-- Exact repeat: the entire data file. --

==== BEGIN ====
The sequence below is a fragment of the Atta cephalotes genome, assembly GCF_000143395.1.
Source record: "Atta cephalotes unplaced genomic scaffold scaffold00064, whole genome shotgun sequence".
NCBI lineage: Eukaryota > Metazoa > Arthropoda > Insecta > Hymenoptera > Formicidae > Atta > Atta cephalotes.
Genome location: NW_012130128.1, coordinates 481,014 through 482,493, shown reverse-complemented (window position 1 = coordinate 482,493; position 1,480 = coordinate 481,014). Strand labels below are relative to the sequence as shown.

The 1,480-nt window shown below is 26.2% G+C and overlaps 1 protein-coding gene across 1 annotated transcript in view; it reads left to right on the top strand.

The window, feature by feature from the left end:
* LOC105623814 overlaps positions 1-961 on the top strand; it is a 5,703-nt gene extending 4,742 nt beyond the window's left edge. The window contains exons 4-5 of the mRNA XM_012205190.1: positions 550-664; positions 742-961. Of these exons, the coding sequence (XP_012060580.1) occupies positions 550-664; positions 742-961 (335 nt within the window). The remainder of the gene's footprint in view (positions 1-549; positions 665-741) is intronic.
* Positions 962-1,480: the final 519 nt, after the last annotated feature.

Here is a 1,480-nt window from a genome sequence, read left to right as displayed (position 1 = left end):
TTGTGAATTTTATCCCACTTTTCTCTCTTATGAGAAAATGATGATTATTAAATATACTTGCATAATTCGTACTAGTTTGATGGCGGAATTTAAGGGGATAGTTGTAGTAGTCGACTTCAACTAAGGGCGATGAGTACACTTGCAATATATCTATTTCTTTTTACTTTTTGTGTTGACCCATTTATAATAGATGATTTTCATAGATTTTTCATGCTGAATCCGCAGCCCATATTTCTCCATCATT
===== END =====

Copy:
The sequence below is a fragment of the Atta cephalotes genome, assembly GCF_000143395.1.
Source record: "Atta cephalotes unplaced genomic scaffold scaffold00064, whole genome shotgun sequence".
NCBI lineage: Eukaryota > Metazoa > Arthropoda > Insecta > Hymenoptera > Formicidae > Atta > Atta cephalotes.
Genome location: NW_012130128.1, coordinates 481,014 through 482,493, shown reverse-complemented (window position 1 = coordinate 482,493; position 1,480 = coordinate 481,014). Strand labels below are relative to the sequence as shown.

The 1,480-nt window shown below is 26.2% G+C and overlaps 1 protein-coding gene across 1 annotated transcript in view; it reads left to right on the top strand.

The window, feature by feature from the left end:
* LOC105623814 overlaps positions 1-961 on the top strand; it is a 5,703-nt gene extending 4,742 nt beyond the window's left edge. The window contains exons 4-5 of the mRNA XM_012205190.1: positions 550-664; positions 742-961. Of these exons, the coding sequence (XP_012060580.1) occupies positions 550-664; positions 742-961 (335 nt within the window). The remainder of the gene's footprint in view (positions 1-549; positions 665-741) is intronic.
* Positions 962-1,480: the final 519 nt, after the last annotated feature.

Here is a 1,480-nt window from a genome sequence, read left to right as displayed (position 1 = left end):
TTGTGAATTTTATCCCACTTTTCTCTCTTATGAGAAAATGATGATTATTAAATATACTTGCATAATTCGTACTAGTTTGATGGCGGAATTTAAGGGGATAGTTGTAGTAGTCGACTTCAACTAAGGGCGATGAGTACACTTGCAATATATCTATTTCTTTTTACTTTTTGTGTTGACCCATTTATAATAGATGATTTTCATAGATTTTTCATGCTGAATCCGCAGCCCATATTTCTCCATCATT